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-   -   "Smart" TVs (https://www.badcaps.net/forum/showthread.php?t=79860)

Curious.George 10-05-2019 08:13 AM

"Smart" TVs
 
Does anyone support their "Smart TV" offerings beyond the first year or so? I.e., how often are software releases issued? IME, it seems like there may be ONE update released -- likely just to fix the things that blatantly weren't right in the initial RTM version.

Said another way, it seems the wisest move is to just use a "computer" (or, an STB -- hoping the STB manufacturer has a greater incentive to keep supporting their product) to provide the "Smart" features and just use the TV as a giant "monitor". This (computer-based) approach also gives you a lot more control over what the set can do and how it does it!

Hamie 10-05-2019 11:25 AM

Re: "Smart" TVs
 
I use a formuler z7+ stb. Couldn't care less what's on or isnt on a smart TV. The processor and ram in a smart TV is generally hopeless.

wyrmzr72 10-05-2019 01:15 PM

Re: "Smart" TVs
 
Mine stopped updating a long time ago. I built a Linux box to server as a multimedia system, and for those items that don't work in Linux, I hook up my laptop.
Another option is just a smart DVD/Bluray player, Roku box, or similar.

ivtec 10-05-2019 01:42 PM

Re: "Smart" TVs
 
I use these 2 no smarttv. I use these 2 even laying in bad, i do everything with great power as i do in my laptop

https://www.youtube.com/watch?v=UWHA7LczlPY&t=59s

https://www.youtube.com/watch?v=ycRNwsiDNbA

Curious.George 10-05-2019 05:12 PM

Re: "Smart" TVs
 
Quote:

Originally Posted by Hamie (Post 918588)
I use a formuler z7+ stb. Couldn't care less what's on or isnt on a smart TV. The processor and ram in a smart TV is generally hopeless.

I've found almost all of them "adequate" for their CODEC implementations. I would never try to use one to "browse the web", "send email", etc.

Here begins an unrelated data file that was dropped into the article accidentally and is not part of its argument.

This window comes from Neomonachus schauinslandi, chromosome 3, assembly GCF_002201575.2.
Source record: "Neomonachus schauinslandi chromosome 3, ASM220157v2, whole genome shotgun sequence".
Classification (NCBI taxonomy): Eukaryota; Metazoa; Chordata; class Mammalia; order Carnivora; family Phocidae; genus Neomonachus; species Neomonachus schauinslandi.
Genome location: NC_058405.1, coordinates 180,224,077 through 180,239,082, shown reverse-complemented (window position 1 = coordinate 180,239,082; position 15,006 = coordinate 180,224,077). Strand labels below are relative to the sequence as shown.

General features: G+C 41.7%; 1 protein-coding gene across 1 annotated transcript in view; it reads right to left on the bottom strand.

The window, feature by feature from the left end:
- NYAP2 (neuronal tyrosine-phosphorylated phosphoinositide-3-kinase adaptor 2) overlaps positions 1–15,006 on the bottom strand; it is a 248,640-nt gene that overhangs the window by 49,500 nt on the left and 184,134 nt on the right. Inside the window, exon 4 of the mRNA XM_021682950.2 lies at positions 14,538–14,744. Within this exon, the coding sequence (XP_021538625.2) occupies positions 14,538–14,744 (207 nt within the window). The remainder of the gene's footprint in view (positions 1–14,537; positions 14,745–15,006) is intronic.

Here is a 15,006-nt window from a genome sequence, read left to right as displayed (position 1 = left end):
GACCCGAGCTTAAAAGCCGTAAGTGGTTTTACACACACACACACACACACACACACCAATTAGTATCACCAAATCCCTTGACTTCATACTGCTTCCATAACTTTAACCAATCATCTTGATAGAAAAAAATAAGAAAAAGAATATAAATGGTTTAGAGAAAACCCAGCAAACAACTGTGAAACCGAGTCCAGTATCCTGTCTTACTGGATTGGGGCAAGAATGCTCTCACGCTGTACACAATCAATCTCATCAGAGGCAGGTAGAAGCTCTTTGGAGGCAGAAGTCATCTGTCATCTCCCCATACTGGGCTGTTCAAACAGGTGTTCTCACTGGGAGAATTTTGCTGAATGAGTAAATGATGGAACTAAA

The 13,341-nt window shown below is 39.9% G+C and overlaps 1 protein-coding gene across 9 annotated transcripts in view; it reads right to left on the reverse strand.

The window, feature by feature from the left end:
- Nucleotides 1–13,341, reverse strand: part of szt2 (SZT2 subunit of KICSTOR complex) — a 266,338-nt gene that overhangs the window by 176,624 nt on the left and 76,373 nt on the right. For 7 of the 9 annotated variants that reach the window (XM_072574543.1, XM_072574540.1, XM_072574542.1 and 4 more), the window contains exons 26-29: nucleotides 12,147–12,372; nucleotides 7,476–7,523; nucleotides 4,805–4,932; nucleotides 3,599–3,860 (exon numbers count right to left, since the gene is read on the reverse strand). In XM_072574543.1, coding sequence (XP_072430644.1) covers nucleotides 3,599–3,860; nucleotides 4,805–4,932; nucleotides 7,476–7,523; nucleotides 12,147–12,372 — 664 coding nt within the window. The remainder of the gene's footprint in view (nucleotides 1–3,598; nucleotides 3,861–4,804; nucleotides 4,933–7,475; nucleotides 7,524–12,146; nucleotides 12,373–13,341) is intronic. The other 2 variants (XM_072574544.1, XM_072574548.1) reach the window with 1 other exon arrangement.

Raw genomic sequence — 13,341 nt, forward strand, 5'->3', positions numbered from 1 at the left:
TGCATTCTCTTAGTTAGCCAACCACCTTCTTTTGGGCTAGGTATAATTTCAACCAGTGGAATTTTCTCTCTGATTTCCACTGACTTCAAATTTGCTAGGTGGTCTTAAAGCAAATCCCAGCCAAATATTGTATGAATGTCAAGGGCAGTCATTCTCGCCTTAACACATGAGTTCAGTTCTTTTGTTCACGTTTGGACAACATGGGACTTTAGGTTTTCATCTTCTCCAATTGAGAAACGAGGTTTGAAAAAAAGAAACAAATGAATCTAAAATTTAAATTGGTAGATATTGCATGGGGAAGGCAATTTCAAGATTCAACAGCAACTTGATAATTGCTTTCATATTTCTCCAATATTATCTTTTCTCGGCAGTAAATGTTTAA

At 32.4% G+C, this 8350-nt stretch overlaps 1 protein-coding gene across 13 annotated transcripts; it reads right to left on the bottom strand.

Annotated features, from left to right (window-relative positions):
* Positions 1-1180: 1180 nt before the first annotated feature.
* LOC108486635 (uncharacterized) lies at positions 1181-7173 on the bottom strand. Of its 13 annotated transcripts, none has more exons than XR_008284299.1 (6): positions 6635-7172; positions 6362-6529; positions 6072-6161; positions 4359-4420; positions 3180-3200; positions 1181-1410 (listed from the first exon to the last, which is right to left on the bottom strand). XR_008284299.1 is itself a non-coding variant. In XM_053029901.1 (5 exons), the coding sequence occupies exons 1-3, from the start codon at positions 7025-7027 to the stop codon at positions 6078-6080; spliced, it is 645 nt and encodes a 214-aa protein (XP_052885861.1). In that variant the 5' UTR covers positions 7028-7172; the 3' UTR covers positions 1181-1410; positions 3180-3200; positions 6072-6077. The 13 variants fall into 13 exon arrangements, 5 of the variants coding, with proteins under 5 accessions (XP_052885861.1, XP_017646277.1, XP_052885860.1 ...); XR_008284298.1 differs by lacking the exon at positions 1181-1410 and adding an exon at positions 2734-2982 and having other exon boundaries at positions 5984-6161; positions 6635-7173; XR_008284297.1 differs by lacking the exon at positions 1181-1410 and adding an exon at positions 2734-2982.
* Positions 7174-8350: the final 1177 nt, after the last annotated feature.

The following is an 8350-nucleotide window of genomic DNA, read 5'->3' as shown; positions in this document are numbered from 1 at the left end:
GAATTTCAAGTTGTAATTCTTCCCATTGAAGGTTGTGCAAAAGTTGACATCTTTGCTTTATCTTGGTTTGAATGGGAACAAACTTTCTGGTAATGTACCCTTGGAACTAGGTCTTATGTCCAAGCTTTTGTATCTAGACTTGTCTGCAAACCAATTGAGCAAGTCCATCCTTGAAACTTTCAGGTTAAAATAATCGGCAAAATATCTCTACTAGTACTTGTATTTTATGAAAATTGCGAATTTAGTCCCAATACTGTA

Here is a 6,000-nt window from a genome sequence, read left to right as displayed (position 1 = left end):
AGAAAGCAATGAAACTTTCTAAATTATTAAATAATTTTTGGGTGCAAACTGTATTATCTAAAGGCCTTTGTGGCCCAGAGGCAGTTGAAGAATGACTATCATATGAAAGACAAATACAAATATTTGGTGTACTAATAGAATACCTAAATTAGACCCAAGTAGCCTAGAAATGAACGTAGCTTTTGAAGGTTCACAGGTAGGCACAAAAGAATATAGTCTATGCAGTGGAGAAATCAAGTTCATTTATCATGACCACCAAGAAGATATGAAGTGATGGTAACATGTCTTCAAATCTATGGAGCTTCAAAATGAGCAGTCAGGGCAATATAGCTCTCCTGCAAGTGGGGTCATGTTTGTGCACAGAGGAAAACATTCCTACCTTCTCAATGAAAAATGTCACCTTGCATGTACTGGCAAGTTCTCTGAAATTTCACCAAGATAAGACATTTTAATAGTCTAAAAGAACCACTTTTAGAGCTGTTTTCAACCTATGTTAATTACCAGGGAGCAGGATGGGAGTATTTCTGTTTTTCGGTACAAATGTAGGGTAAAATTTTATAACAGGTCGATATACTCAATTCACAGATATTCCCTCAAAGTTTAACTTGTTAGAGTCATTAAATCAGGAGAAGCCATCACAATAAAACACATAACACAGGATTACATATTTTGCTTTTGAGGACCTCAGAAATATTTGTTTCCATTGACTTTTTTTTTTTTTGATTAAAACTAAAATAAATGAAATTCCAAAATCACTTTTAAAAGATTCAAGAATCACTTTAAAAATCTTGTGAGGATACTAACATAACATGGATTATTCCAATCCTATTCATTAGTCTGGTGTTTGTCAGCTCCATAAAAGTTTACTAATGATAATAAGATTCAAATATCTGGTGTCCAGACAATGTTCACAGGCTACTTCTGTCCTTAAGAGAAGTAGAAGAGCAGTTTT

But, their CODECs aren't updated to remain current with changes in container formats, etc.

And, the network interface often RELIES on a connection to the outside world -- even if serving video from a media tank. So, you need an STB (or equivalent) at the TV in order to get an uncrippled network interface. And, then you're stuck cabling in via HDMI/Composite/Component/VGA/whatever. This is just silly when the TV has everything it needs to process the video from the network (WITHOUT having to "phone home" to do so!)

Curious.George 10-05-2019 05:22 PM

Re: "Smart" TVs
 
Quote:

Originally Posted by wyrmzr72 (Post 918599)
Mine stopped updating a long time ago. I built a Linux box to server as a multimedia system, and for those items that don't work in Linux, I hook up my laptop.
Another option is just a smart DVD/Bluray player, Roku box, or similar.

I'd previously set up a media server but my other half disliked the user interface ("Why is this so complicated??" "Um, maybe because it DOES more??!")

I recently rescued a couple of Roku boxes thinking they would have more intuitive interfaces. But, a cursory examination seems to indicate that they need to "phone home" to obtain the ability to operate on a private network (even if that is just to fetch some firmware -- "channel" -- to allow them to do so).

CapLeaker 10-05-2019 05:23 PM

Re: "Smart" TVs
 
got an samsung 40MUxxxx I got updates for 2 1/2 years. I use a Intel NUC with an i5, SSD, 16gb ram, running linux as my TV box.

Curious.George 10-05-2019 05:25 PM

Re: "Smart" TVs
 
Quote:

Originally Posted by ivtec (Post 918602)
I use these 2 no smarttv. I use these 2 even laying in bad, i do everything with great power as i do in my laptop

https://www.youtube.com/watch?v=UWHA7LczlPY&t=59s

https://www.youtube.com/watch?v=ycRNwsiDNbA

But can they operate WITHOUT an Internet connection? I.e., off of a private internet? (aka "intranet")

I think the best solution may be to throw together a USFF box that does exactly what I want without the "marketing tie-in" that STB manufacturers seem to want to impose (sell cheap box; make money selling the USER to advertisers!)

Curious.George 10-05-2019 05:30 PM

Re: "Smart" TVs
 
Quote:

Originally Posted by CapLeaker (Post 918631)
got an samsung 40MUxxxx I got updates for 2 1/2 years. I use a Intel NUC with an i5, SSD, 16gb ram, running linux as my TV box.

What were the nature of those updates? I.e., were they "bug-fixes" (to address f*ckups in their implementation)? Or, feature enhancements (to add capabilities not originally present)? Or, updates to remain current with evolving standards (CODECs, HTML/Java, etc.)?

I.e., did you feel ike the TV was "current" 2.5 years later, when compared to other sets that were on the market at that time?

Is your "TV box" just acting as a media tank? Or, is it making up for current inadequacies in the TV's implementation?

CapLeaker 10-05-2019 05:44 PM

Re: "Smart" TVs
 
Quote:

Originally Posted by Curious.George (Post 918634)
What were the nature of those updates? I.e., were they "bug-fixes" (to address f*ckups in their implementation)? Or, feature enhancements (to add capabilities not originally present)? Or, updates to remain current with evolving standards (CODECs, HTML/Java, etc.)?